I receive lots of emails every day asking me to sign petitions, to send money. I chose which ones to respond to, and frankly, more often sign petitions than send money. I sign the petitions with the hope that a lot of people signing them might very well make a difference. If no one signs, then no hope that a petition might make a difference. 

So, in my own way, I want to stand in fierce opposition, to do what I feel I can do. Which is not the way that you may choose to stand in fierce opposition. I just hope that we can all act together to create the world that we want to come into being.  

The first photograph is by Paul Gilmore and the third is by Mpumelelo Macu. Both were found on The second image is from my book, Opening the Heart: Meditations on How to Be (here).

Monday, January 1, 2018

New Year's Resolutions

My massage therapist recently asked me if I had any New Year's Resolutions. I told her that that last one I made, which was a number of years ago, was to be nice to cashier's, clerks, wait staff. You know, all those people who are in the service industry and have to put up cranky if not downright rude people. 

I try to keep this up. I try to be at least polite and understanding if I'm not feeling in the friendliest of moods.

An interesting thing that I've noticed is that it makes my life nicer as well. By staying calm and being friendly, I can laugh with people, smile at their stories, and, best of all, not spend my mental, emotional, and yes psychic, energy being irate or angry. 

Other than that, I try not to make New Year's resolutions. They are sooooo easy to break which, of course, can make me feel soooo bad about not keeping them. And that's not very compassionate to myself. Who knows, maybe breaking them might make me grumpy which would spill over to other people.

And, why is the start of a calendar year so special for making resolutions or trying to create new disciplines in our lives? Isn't this something that can be done at any time? Maybe it is because it is the start of a new calendar year with all the hope that that can bring us. It will be different this year. I will do ____ this year - fill in the blank for yourself.

Does waiting to the start of a new year just put off doing something that maybe we should be doing now? Does waiting make it harder to do? I wish I had the answers to these questions, as well as the answer on how to actually follow through on my good intentions. 

What is actually the most compassionate thing I can do for myself? What do you think?

The first photograph by Annie Pratt was found on The other two images are from my book, Opening the Heart: Meditations on How to Be (here).

Wednesday, December 27, 2017

The Beauty of Where I Live

I was driving home from my chiropractor appointment in the nearby community of Woodstock (no, not that Woodstock). I turned off the radio so that I could pay more attention to the beauty of the scenery that I was driving through. We had quite a bit of snow on Christmas Day. The sky was blue. The snow had "iced" everything. So much snow was on the ground that I couldn't tell where the Ottauquechee River was except by knowing that it was at the bottom of a somewhat shallow valley.

Times may be chaotic and changing. My financial situation may not be quite where I want it to be, but I have a home that keeps me safe and warm. I have enough money to pay my bills and the growing wisdom not to buy things I don't need. Plus family and good friends. I have much beauty that surrounds me in the physical sense and in the figurative sense.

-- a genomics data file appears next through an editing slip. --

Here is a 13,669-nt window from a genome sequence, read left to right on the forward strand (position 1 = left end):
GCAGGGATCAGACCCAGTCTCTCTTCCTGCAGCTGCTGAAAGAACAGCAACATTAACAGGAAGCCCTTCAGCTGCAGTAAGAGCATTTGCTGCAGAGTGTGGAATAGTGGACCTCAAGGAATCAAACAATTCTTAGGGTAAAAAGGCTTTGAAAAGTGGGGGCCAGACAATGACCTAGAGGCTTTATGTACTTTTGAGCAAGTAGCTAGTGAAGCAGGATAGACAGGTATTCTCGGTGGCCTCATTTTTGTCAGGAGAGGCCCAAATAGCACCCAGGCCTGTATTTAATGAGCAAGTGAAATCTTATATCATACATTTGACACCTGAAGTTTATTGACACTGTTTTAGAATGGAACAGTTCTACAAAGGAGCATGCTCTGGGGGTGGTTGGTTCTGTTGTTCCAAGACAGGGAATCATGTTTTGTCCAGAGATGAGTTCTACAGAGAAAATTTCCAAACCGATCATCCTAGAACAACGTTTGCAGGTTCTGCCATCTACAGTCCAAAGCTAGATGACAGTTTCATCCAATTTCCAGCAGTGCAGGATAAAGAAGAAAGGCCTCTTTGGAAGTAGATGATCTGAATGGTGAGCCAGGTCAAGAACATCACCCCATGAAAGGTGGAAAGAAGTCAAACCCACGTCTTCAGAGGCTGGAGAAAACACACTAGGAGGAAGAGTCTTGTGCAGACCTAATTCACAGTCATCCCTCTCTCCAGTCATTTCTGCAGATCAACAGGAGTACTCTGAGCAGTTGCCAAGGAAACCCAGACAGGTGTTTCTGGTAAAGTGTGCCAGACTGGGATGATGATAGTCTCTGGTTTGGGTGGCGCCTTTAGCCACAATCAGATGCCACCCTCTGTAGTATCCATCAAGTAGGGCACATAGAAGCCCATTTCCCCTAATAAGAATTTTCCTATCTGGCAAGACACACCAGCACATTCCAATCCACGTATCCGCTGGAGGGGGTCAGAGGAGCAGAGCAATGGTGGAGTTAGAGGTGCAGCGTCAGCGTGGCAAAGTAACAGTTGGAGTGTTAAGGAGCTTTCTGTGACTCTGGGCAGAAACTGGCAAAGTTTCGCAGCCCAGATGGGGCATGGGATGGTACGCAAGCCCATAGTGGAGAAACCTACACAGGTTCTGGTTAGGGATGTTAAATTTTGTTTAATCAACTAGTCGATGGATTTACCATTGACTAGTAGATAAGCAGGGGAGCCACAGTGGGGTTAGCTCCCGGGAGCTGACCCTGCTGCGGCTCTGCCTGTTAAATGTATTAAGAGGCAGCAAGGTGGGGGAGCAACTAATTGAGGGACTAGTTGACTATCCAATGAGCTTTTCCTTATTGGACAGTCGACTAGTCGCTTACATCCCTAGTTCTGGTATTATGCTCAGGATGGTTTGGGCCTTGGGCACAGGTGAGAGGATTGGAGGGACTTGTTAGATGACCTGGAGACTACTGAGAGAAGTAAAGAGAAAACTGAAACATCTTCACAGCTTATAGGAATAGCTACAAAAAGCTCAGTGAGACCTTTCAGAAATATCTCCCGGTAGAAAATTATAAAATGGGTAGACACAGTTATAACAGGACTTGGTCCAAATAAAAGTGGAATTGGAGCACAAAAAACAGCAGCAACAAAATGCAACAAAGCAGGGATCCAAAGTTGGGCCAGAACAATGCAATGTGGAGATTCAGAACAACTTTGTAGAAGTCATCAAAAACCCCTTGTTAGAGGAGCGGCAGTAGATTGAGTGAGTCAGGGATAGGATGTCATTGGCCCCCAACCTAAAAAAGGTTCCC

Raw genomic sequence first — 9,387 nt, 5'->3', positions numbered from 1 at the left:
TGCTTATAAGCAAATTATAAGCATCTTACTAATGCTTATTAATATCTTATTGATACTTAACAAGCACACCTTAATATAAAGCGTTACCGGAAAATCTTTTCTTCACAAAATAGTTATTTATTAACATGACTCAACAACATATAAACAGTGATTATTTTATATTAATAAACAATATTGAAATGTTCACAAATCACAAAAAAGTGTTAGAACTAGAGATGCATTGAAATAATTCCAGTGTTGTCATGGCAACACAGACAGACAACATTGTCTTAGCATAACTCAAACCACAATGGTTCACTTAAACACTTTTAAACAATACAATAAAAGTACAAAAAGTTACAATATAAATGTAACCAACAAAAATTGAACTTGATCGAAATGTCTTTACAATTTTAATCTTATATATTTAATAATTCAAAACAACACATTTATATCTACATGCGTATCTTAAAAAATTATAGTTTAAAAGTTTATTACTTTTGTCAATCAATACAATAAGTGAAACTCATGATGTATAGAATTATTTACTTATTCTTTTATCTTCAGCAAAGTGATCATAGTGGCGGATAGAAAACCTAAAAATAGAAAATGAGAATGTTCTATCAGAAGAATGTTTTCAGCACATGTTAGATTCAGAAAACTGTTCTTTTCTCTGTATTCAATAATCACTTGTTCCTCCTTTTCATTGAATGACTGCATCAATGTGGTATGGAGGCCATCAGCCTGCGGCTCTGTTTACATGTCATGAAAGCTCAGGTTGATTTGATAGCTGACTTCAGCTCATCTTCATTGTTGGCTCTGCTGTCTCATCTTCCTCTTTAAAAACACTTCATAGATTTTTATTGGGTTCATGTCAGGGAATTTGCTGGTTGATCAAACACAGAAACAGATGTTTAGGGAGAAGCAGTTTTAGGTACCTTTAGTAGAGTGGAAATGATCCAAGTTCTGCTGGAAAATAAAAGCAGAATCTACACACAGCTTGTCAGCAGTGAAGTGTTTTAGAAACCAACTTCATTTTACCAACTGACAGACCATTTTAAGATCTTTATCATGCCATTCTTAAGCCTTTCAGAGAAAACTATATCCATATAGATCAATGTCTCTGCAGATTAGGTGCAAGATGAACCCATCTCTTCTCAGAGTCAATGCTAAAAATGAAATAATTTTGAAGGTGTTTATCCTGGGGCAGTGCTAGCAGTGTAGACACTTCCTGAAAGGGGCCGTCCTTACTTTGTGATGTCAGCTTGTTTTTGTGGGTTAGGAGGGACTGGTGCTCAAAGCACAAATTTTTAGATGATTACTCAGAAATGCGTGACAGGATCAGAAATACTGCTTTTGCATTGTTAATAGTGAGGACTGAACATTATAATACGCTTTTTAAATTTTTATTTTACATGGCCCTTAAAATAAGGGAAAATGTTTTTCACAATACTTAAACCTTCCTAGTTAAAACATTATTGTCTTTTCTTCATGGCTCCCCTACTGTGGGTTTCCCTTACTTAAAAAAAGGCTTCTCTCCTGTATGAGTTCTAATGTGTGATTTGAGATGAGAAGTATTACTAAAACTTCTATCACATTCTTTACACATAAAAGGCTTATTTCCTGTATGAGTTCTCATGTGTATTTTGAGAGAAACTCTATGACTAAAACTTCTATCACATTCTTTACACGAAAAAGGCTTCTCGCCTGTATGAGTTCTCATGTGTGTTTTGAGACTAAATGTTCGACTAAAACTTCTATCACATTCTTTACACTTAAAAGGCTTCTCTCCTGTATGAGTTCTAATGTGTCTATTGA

Spring will bring the greening of the area. Come summer I will be surrounded by the flowering of nature. One of my favorite places is a park located next to the Connecticut River with a view of New Hampshire on the other side of the river. Then comes the fall which can be quite spectacular here if the temperature and rain fall cooperate.

Much of the beauty of where I live is in my choosing to see the beauty that is here rather than to only focus on the chaos of the human world. 

I hope to keep my focus, at least at times, on the beauty that surrounds me. I hope that same for you.

The first photograph is by Patrick Bald and was found on I took the second photograph at a local park.  

Monday, December 18, 2017

Where to Look at This Time of Solstice

I was wondering what to blog about today and decided to open up my book, Opening the Heart: Meditations on How to Be, to find inspiration. I flipped to a page with my eyes closed and thought right for the right side page. 

This is the image that I found. It seems appropriate to me as we move towards the winter solstice and the darkest day of the year here in the northern hemisphere. We can see this as a time of reflection as the world settles further into hibernation for the winter months. And, where better to seek it, whatever it is, in our hearts rather than in our egos or minds. 

It might seem as if we are seeking in darkness, in the void, but I have had the experience of the door in my heart opening and being able to see what lies inside. It might happen like that, it might be whispers in the heart or mind. Sometimes it might just be knowing. 

I wrote a poem inspired by this meditation. This is it: 

It Resides in You

It, whatever it is
to you, exits in you.
It, whatever it is,
waits on you
to seek it, to find the
seed, the germ of it;
the seed that is
buried in your heart.
Imagine it, breathe into it.
Your breath,
your dreaming
is how you find it
and nurture it—as
you would plant
and water a seed.